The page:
Why transportation doesn’t get the money it “needs”

In the transportation community we tend to think surface transportation is underfunded. We think there are “needs” unmet. National reports from industry groups say more resources are required. Local reports are similar. Economists have a problem with the word “needs”, but the term in transportation has come to mean things for which the benefits outweigh the costs (subject to the usual debates about what are the benefits and costs of any given project).

Certainly the quality of services could  always be improved, pavement repaired, bridges strengthened, bus stops made more useful, buses modernized, etc. Money would enable us to do any of these things.

Therefore, the solution must be more money. Yet the sector doesn’t get more money at the federal level, or in most states. So if costs are low, and there are clearly needs, why can’t it close the gap?Some hypotheses:

  1. The industry is saturated. One concern is that maybe the amount of resources to do the work is limited, so we can’t physically get more infrastructure built. If there were a limited number of contractors, and they were all fully employed, more money would simply mean higher prices and a reshuffling of priorities not new building. Further, there are steep barriers to entry, I can’t just start a road construction company. So if they are fully employed now, all they would do is demand higher rates, defer something else, to do the new thing. Contractors of course probably claim they are not fully deployed, and certainly could add some employees and acquire additional materials. How high is capacity utilization in the road construction? How close to fully employed is the sector?  Nationally, according to the Bureau of Labor Statistics, employment in NAICS 237200 – Highway Street, and Bridge Construction was:

    From a 2006 peak, the sector was once 20% larger in employment. Clearly a lot of this is due to the effects of the recession on local government spending, but recovery is very, very weak.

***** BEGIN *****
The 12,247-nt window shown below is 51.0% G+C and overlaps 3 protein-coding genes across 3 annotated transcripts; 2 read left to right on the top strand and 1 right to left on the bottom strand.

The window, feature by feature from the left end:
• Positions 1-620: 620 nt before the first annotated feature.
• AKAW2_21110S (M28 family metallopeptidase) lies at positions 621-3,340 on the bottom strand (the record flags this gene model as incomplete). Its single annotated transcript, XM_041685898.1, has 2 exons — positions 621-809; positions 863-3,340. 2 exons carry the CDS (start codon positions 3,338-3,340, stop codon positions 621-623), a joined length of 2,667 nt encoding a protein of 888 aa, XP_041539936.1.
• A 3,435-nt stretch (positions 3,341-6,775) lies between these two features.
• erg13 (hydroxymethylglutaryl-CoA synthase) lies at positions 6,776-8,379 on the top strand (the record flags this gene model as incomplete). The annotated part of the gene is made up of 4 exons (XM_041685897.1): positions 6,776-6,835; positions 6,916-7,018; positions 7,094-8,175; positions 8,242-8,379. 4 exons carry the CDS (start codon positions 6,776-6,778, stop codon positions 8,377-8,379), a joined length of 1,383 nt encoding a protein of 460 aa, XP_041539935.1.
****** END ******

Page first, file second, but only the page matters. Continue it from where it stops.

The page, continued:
It is hard to conclude that even 2006 was “full utilization”, there is always elasticity (if wages are high enough, some people will put off retirement, others will be attracted to work in the sector). Some equipment can be transferred from building other types of projects to road construction. New equipment can be ordered, equipment and labor can be moved from other states. The real world is not black and white, but as capacity utilization increases, prices increase faster than output. However in the absence of full utilization, prices should be relatively cheap. If firms don’t need to go to extra effort to hire workers and machinery, (i.e. they would otherwise be idle or working at marginal tasks), prices will be stable.

    The End of Traffic and the Future of Access: A Roadmap to the New Transport Landscape. By David M. Levinson and Kevin J. Krizek.
    The End of Traffic and the Future of Access: A Roadmap to the New Transport Landscape. By David M. Levinson and Kevin J. Krizek.

    The analogy here is a bottleneck. At well below capacity, travelers can proceed at free flow speed. Only as capacity approaches does delay (higher prices) result.

  2. Money won’t go to needs. Political rent-seeking will divert funds from what matters. Cynical as this may be, there is some evidence for this. The construction industry itself is indifferent to what is built, so will happily support any spending. It is the users/taxpayers who suffer from the misallocation of resources, not only in the opportunity cost of what isn’t done, but the future maintenance burden of supporting what was done. Spending money may solve today’s macro-economic unemployment problem, but spending it poorly creates future problems. We have no evidence that giving more money will result in it being spent on the things we care about.